STRONG Fitness Magazine Australia shows you how to get motivated for the gym and your training goals – all year round.
If you’ve let your fitness goals slide a little during the colder months, we’ve collated the expert advice to get you back on track.
Here’s five tips for staying motivated:
1. Goal setting, or goal-getting.
There’s a wealth of research surrounding the connection between goal-setting and motivation. Goal-setting has been shown to aid everything from employee motivation in the office, to an athlete’s performance on race day. In one study conducted by Dominican University, participants who wrote down their goals were 33 per cent more successful in achieving them.
Setting goals is the most important part of staying motivated, according to Trainer Sinead Disaya. Even if it’s as simple as ‘I want to improve my deadlift’, a goal creates purpose behind getting up early to train.
Accompany this with goal-getting, and you have a winning formula. Goal-getting involves constantly evaluating and monitoring progress, and understanding what the goal truly means to you.
‘You have to ask yourself ‘why?’. Why do you want to deadlift 170kg? Why is it important?’ explains Lead Sport Performance Psychologist at the Mind Room, Michael Inglis.
‘The evaluation part of setting a goal is the most crucial factor as it involves regularly evaluating how you’re tracking in achieving it.’
2. Schedule and track your training.
You’ve set your goal, now what?
‘Tracking and writing things down is helpful as it allows you to see progress,’ says Inglis.
‘It’s hugely rewarding to see your own improvements, such as increasing your time, intensity, repetitions or weight. People are engaged in any activity if they see progress.’
Disaya suggests using a calendar to track and motivate you to get to the gym regularly. Place a big, red cross on the days you attend, so that you can visualise your attendance over a full month.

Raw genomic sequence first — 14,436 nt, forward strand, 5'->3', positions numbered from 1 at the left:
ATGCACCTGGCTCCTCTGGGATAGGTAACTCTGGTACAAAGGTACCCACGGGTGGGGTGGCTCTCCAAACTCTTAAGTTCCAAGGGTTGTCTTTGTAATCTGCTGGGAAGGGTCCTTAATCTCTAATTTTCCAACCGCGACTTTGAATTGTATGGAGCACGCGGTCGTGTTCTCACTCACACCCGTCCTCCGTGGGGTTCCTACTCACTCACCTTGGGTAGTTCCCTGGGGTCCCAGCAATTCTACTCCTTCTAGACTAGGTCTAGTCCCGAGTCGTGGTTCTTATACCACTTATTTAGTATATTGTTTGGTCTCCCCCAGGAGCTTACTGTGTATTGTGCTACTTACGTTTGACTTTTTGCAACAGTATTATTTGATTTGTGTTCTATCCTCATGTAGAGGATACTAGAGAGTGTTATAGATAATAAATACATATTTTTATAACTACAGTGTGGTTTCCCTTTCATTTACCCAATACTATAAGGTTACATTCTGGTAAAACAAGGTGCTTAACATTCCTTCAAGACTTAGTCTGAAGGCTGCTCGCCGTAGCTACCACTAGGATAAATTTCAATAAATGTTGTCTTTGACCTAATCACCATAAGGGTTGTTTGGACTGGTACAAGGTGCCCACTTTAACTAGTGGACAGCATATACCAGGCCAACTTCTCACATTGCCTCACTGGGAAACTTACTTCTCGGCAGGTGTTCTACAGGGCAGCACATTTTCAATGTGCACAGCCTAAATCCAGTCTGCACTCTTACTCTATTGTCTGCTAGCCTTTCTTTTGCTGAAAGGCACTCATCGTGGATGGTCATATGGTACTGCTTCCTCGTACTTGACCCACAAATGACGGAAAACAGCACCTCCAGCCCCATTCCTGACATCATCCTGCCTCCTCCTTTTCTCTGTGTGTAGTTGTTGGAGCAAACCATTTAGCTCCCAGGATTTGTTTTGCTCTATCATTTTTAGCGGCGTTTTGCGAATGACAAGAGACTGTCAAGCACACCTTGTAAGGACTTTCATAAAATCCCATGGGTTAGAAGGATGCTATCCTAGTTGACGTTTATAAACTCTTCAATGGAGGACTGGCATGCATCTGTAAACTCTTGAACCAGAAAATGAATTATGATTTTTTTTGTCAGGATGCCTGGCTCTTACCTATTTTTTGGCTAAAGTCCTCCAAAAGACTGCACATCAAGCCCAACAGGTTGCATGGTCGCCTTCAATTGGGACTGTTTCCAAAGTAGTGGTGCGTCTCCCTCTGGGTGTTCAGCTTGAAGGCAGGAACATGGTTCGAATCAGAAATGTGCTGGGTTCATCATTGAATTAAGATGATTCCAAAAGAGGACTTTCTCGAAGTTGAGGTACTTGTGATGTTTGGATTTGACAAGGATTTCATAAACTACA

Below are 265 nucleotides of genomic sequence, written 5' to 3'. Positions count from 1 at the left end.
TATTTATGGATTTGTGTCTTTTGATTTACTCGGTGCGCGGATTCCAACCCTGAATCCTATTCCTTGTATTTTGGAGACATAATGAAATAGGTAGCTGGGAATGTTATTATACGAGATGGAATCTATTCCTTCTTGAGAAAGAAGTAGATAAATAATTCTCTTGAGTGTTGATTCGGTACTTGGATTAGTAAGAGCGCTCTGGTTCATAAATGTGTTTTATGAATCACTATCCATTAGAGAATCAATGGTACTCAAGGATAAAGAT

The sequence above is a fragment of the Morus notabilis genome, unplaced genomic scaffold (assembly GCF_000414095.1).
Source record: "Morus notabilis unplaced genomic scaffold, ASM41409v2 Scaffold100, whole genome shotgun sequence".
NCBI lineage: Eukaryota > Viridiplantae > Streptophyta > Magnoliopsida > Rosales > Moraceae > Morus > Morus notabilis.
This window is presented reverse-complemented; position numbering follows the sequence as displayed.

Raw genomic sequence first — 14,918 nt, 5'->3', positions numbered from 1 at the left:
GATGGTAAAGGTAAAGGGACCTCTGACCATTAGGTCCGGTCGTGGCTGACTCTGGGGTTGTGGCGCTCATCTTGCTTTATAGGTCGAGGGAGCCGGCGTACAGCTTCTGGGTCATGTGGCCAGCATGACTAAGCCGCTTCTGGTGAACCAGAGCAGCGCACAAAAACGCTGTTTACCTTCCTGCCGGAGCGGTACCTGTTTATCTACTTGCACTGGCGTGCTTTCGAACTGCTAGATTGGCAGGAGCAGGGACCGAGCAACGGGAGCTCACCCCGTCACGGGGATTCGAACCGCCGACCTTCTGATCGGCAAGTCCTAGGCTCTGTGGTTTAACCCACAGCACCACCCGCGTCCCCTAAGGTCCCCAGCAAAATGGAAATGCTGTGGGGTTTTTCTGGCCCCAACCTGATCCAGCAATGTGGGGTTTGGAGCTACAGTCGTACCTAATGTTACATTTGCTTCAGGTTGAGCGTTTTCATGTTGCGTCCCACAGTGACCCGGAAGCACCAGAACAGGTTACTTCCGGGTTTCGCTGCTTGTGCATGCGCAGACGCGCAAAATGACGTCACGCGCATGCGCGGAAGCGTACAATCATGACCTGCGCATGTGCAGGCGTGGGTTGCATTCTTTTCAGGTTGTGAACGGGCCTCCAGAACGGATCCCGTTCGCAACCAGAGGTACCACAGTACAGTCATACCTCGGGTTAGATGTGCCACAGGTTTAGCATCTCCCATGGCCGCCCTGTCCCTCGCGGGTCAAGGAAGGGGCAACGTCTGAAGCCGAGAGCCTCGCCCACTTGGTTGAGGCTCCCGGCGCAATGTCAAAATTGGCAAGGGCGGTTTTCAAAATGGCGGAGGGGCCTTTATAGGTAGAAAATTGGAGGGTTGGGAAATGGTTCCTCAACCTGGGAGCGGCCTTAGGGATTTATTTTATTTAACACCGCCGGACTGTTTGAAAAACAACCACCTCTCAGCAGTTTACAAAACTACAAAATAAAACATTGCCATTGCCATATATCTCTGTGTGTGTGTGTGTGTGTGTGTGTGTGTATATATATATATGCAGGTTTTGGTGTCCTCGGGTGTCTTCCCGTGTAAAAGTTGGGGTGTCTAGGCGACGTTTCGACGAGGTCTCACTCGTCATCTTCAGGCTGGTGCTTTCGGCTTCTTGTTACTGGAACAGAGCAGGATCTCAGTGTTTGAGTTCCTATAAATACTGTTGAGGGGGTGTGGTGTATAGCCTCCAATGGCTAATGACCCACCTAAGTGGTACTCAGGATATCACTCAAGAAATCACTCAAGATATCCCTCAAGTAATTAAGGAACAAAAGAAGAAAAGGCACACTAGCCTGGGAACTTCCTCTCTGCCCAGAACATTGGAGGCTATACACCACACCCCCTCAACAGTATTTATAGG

Apps are another convenient way of tracking your training and nutrition, and will help keep you accountable as you work towards your goal. For example, if you’re training for a marathon, you can easily track your running distance, pace and heart rate, and the completion of scheduled runs leading up to the event in the Strava app.
3. Use imagery.
Putting motivational imagery front-of-mind and visualising your path to success can help you stay motivated and create positive behavioural change. One study published in Psychology and Health analysed a group of 177 students who were asked to eat more fruit over a week. The students who wrote down a plan and visualised how they were going to carry out the behaviour increased their fruit intake twice as much as those who didn’t.
Whether you want to improve your deadlift or complete a marathon, Sports Psychologists advise athletes to feel the movements and sensations associated with the experience, and imagine the outcome.
Rehearsing in your mind activates the neurons – or the cells in your brain that transmit information – to interpret the imagery and generate an impulse to perform the action.
‘Practising imagery rehearses the neuro-connectors in your brain as it would in your body, even though you haven’t completed the task yet,’ says Inglis.
‘If you visualise yourself effectively doing a deadlift, for example, you have wired your brain as though your body has performed the deadlift physically, so the activity becomes more natural later.’
4. Buddy up.
Schedule your workouts with a PT or training buddy, and you’ll be more likely to show up to avoid letting the other party down.
A bit of healthy competition can also help. One study published in the journal Preventative Medicine Reports monitored 790 participants over an 11-week period while they regularly engaged in cardio and weight training. The researchers found that the group who trained competitively with their peers had 90 per cent higher attendance rates and a more aspirational mindset about exercise than those who trained individually or in a supportive environment.
When competitiveness kicks in, individuals push themselves and each other harder.
5. Know your ‘peak’ time.
Some of us are morning people while others are night owls, largely due to genetics. Know what’s best for you, but most importantly, maintain a consistent routine to help keep your body clock regular and aid motivation.
Research published in the journal Sleep found that maintaining a daily routine improved the quality of sleep in older adults, whose lifestyles and sleep were assessed over a six-week period.
‘With everything we do – such as when we eat, sleep or train – it’s important to keep it routine because this helps our bodies and our brains to adjust,’ says Inglis.
Inconsistent schedules are a training schedule’s worst enemy. If you prefer to train at lunch time or after work, pack your gym bag and block out your session time in your work calendar, so that your colleagues can’t book over it.